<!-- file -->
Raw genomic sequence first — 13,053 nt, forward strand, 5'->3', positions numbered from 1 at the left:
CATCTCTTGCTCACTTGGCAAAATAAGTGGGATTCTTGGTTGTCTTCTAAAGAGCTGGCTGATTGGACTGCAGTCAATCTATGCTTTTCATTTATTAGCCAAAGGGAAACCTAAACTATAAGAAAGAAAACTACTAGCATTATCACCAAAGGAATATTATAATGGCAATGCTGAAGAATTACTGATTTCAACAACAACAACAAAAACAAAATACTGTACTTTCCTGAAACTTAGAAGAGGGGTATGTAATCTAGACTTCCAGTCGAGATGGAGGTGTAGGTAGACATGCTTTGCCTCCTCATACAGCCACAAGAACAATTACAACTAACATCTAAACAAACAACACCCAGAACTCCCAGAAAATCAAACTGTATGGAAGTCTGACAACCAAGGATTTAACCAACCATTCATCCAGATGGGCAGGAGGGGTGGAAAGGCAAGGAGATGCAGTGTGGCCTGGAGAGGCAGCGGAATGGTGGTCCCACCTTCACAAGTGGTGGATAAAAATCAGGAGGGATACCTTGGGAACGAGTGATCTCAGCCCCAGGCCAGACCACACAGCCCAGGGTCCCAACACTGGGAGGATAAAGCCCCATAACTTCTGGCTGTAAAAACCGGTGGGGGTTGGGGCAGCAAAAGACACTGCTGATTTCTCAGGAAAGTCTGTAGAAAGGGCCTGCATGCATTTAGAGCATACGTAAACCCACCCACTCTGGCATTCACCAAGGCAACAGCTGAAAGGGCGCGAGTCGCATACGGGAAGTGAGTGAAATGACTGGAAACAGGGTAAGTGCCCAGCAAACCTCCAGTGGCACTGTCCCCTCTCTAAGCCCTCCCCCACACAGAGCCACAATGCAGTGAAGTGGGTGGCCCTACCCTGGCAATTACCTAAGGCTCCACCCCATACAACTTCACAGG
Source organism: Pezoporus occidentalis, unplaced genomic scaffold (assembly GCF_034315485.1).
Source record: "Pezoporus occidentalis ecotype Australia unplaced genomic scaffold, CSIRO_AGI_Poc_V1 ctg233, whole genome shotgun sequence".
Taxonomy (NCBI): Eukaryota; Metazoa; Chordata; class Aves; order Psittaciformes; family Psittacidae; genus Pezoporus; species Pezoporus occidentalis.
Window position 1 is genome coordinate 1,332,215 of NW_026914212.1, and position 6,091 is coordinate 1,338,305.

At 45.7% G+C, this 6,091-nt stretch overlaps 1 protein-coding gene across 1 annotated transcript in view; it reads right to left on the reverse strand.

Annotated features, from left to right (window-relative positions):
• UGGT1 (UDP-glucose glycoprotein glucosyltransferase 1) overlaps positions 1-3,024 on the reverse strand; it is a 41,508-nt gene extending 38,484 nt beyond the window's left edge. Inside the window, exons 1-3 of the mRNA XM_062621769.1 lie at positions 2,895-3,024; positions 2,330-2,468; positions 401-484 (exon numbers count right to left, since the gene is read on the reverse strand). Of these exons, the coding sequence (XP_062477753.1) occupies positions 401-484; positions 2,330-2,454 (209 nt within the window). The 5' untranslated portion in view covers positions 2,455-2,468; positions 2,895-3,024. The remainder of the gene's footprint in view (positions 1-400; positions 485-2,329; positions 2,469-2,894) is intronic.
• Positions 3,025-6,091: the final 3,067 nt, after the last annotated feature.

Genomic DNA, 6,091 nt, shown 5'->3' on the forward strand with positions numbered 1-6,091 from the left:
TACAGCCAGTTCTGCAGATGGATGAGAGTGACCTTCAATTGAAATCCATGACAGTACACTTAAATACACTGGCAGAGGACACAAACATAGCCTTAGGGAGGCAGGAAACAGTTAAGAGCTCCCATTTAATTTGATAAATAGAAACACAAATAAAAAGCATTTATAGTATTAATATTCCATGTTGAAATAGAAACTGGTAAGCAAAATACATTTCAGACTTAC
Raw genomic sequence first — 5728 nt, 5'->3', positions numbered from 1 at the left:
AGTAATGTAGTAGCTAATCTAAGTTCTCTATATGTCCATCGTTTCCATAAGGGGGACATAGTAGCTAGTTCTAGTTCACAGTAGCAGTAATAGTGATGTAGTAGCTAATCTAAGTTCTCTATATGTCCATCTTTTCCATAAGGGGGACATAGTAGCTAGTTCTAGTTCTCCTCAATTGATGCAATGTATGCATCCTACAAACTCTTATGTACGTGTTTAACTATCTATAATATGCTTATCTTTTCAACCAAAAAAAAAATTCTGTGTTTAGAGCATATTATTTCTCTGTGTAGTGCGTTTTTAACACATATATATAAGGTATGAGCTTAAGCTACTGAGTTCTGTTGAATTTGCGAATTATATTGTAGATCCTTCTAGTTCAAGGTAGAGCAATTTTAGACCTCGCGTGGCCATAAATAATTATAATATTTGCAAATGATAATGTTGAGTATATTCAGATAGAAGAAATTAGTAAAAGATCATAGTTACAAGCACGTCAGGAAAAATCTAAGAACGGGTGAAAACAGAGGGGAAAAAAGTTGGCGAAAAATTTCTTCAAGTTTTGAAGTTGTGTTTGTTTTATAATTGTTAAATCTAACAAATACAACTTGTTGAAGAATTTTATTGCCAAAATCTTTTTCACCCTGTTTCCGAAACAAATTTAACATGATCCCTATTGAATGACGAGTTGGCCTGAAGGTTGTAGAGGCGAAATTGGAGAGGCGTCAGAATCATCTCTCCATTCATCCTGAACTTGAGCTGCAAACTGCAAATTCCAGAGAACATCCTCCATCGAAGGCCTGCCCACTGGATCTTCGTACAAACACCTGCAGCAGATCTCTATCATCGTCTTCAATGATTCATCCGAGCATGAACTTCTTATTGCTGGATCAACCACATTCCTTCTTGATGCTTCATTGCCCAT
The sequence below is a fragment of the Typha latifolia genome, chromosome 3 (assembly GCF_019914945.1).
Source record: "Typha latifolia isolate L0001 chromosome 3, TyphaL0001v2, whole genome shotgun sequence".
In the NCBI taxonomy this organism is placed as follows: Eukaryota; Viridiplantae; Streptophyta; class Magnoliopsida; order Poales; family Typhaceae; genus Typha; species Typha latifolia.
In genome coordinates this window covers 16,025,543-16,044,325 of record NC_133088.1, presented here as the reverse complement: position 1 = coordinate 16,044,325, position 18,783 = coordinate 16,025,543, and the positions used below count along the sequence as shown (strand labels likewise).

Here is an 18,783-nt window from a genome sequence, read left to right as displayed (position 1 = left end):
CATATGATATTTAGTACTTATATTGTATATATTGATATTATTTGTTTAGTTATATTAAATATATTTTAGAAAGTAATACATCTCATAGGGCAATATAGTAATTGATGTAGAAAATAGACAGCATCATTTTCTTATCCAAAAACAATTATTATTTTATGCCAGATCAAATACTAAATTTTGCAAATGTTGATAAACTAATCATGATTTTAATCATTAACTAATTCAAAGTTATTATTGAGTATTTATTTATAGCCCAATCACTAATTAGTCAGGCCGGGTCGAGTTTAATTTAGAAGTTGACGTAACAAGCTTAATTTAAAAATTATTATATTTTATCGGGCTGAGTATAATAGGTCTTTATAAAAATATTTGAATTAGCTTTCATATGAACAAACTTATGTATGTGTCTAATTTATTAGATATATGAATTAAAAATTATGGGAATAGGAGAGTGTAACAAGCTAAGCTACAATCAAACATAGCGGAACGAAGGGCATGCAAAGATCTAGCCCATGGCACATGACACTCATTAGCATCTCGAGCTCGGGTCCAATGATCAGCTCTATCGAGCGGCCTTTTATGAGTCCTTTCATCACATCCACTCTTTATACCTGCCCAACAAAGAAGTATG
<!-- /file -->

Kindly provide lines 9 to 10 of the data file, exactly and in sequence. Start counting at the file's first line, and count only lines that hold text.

• UGGT1 (UDP-glucose glycoprotein glucosyltransferase 1) overlaps positions 1-3,024 on the reverse strand; it is a 41,508-nt gene extending 38,484 nt beyond the window's left edge. Inside the window, exons 1-3 of the mRNA XM_062621769.1 lie at positions 2,895-3,024; positions 2,330-2,468; positions 401-484 (exon numbers count right to left, since the gene is read on the reverse strand). Of these exons, the coding sequence (XP_062477753.1) occupies positions 401-484; positions 2,330-2,454 (209 nt within the window). The 5' untranslated portion in view covers positions 2,455-2,468; positions 2,895-3,024. The remainder of the gene's footprint in view (positions 1-400; positions 485-2,329; positions 2,469-2,894) is intronic.
• Positions 3,025-6,091: the final 3,067 nt, after the last annotated feature.